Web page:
Eriophorum vaginatum – pictures from our 2012 campaign

With 3 roads in the north of Norway, close to Narvik, we added the northernmost sample sites to this expanding network. With its short summers, freezing winters, yet surprisingly versatile plant species, the Northern Scandes promised to be very interesting.

One of our Norwegian roads in early summer

The unfortunately cold Nordic summer of 2012 was spent surveying these roads, monitoring all plant species that grew in the roadside or the adjacent natural vegetation, with the aim to initiate a long-term monitoring project of the movement of the plant species.

The study area in northern Norway

We are now in the year 2017, five years after this memorable first survey. Time to bring a new team together, with one ambitious goal: return to exactly the same plots that were first surveyed in the summer of 2012, and investigate in detail what happens to the species on the move. A challenge made possible thanks to the INTERACT Transnational Access program.

Midnight sun above lake Torneträsk, Sweden

In a series of posts, we will first cover what came out of the first survey, followed by the fieldwork adventures we encounter on our new mission. Stay tuned, because this will be our most exciting summer of the century (or, well, at least the last 5 years of it…).


More on this and many other topics covered in my PhD on my personal website.

The Anti-Arctic

When the arctic is covered in snow, we turn our scientific interests to the other side of the world: the (sub)antarctic. Our goal is to see if the patterns in the vegetation we observe at one part of the globe – the subarctic world of Lapland – hold true at the completely opposite side as well.

Local Nothofagus forest in the snow
Subantarctic Nothofagus forest in the snow

With this idea in mind, we go to the city of Punta Arenas, on the absolute southernmost point of the American continent. There we study the possibilities of exotic plant invasion in extreme environments. With these trips to the south we hope to come up with a comparison of the limits for common Western European weeds on this far away location with what we know and learn in Northern Scandinavia.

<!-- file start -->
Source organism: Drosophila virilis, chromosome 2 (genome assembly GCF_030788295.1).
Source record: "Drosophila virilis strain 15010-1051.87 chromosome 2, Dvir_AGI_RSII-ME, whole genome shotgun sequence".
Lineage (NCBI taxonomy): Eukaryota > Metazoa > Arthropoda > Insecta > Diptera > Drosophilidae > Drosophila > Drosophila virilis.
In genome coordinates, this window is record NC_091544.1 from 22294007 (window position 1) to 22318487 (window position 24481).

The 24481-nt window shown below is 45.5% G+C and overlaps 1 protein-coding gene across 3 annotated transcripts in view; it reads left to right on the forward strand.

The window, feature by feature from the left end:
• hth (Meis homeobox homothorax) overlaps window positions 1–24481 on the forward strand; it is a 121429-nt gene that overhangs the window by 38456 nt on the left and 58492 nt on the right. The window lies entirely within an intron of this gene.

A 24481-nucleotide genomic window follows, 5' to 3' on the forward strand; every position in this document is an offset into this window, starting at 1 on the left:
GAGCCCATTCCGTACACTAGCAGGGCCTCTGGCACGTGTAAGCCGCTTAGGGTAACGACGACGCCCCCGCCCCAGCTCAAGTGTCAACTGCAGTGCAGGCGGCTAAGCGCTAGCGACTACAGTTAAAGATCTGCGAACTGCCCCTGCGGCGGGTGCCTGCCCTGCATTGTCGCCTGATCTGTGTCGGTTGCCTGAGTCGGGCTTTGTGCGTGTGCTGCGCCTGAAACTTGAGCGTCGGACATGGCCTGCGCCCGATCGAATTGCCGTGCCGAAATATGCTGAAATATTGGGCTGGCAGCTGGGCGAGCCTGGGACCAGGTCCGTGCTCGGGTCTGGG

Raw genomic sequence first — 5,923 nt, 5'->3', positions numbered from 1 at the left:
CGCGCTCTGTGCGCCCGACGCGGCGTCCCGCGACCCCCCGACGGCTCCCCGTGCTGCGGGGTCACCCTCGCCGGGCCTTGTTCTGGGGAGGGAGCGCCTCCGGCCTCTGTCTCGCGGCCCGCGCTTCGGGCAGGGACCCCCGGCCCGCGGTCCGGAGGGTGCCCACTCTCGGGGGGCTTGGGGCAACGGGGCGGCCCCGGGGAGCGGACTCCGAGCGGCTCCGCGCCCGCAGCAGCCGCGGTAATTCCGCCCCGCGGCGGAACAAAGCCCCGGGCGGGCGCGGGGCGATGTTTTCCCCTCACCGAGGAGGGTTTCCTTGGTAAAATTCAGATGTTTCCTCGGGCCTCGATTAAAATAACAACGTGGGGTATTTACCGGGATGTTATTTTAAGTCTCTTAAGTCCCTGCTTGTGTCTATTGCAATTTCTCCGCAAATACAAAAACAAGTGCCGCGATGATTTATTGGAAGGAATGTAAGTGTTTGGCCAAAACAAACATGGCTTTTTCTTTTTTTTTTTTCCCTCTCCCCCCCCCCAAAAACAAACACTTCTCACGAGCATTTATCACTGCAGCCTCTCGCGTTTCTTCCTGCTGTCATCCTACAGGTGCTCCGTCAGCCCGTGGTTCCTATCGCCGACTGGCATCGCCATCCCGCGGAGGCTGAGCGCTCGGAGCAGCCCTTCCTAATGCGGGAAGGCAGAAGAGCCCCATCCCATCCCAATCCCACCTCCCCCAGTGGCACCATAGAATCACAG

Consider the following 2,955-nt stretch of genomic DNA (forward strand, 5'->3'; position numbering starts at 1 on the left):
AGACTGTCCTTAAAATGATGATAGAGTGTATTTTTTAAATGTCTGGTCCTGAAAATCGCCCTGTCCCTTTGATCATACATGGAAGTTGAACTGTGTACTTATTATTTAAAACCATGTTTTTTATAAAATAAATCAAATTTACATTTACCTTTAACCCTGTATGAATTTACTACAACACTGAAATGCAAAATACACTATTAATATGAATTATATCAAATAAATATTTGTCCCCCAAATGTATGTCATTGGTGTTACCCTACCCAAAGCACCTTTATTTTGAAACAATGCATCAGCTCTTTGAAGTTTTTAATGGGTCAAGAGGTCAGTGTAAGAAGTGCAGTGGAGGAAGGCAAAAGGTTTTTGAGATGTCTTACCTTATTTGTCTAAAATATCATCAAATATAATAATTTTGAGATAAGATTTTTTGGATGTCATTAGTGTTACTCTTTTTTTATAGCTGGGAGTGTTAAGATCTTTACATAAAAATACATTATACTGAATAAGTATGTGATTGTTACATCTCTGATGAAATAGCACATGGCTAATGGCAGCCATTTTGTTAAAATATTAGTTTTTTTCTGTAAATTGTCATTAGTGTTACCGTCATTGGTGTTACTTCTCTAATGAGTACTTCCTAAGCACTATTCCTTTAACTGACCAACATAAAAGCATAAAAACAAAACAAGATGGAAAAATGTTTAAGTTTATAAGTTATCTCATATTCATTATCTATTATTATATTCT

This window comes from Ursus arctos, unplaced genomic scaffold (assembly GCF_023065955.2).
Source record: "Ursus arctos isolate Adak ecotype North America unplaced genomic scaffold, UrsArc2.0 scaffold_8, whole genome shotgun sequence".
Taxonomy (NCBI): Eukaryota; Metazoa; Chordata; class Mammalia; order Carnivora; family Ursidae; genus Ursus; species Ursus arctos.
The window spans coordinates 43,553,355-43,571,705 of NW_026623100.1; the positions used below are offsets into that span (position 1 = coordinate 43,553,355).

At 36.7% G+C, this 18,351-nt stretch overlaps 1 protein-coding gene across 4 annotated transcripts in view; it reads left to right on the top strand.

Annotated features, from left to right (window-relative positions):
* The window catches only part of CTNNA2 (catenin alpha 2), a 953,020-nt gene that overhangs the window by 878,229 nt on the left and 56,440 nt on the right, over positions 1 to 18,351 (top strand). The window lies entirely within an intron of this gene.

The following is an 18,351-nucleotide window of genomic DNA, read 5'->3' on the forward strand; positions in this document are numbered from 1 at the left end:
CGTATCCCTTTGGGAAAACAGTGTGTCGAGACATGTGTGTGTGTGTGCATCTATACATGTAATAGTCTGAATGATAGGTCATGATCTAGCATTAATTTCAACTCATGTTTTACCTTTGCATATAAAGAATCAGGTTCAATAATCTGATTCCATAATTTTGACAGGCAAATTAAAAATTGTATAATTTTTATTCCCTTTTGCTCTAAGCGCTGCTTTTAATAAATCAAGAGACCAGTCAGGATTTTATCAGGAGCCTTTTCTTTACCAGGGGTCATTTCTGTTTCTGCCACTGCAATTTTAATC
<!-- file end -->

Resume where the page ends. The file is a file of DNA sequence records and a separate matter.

Flowers of invading red clover in South America
Flowers of invading red clover in South America

Our last field trip has been in April, when summer on the southern hemisphere disappeared and made way for snowy autumn storms. This intermediate season presented us with true roller-coaster weather, with freezing lows and icy storms right before the clearest blue skies.

Our high elevation plots covered in unexpected early autumn snow
Our high elevation plots covered in unexpected early autumn snow

The results of this last trip to the south look very promising at first sight. The climatic gradient in the mountains around the city of Punta Arenas turns out to be a pretty drastic one. In the city itself, the ocean buffers temperatures and weather is cold but mild, in fact more a borderline temperate climate than a true subantarctic one.

Huge invasive red clover after harvest
Huge invasive red clover after harvest

The nonnative European species, like the well-known dandelion and white and red clover, profit from these mild circumstances and flourish sometimes even more than in their native range!

Large clover leave
Large clover leave

Several hundred meters above the city, however, you arrive in a different place. The howling winds that already torture the city of Punta Arenas all year round, can blow even more freely up here, and temperatures drop to zero almost every night during the whole summer season. This environment feels much more like Antarctica, the icy continent that is so close-by.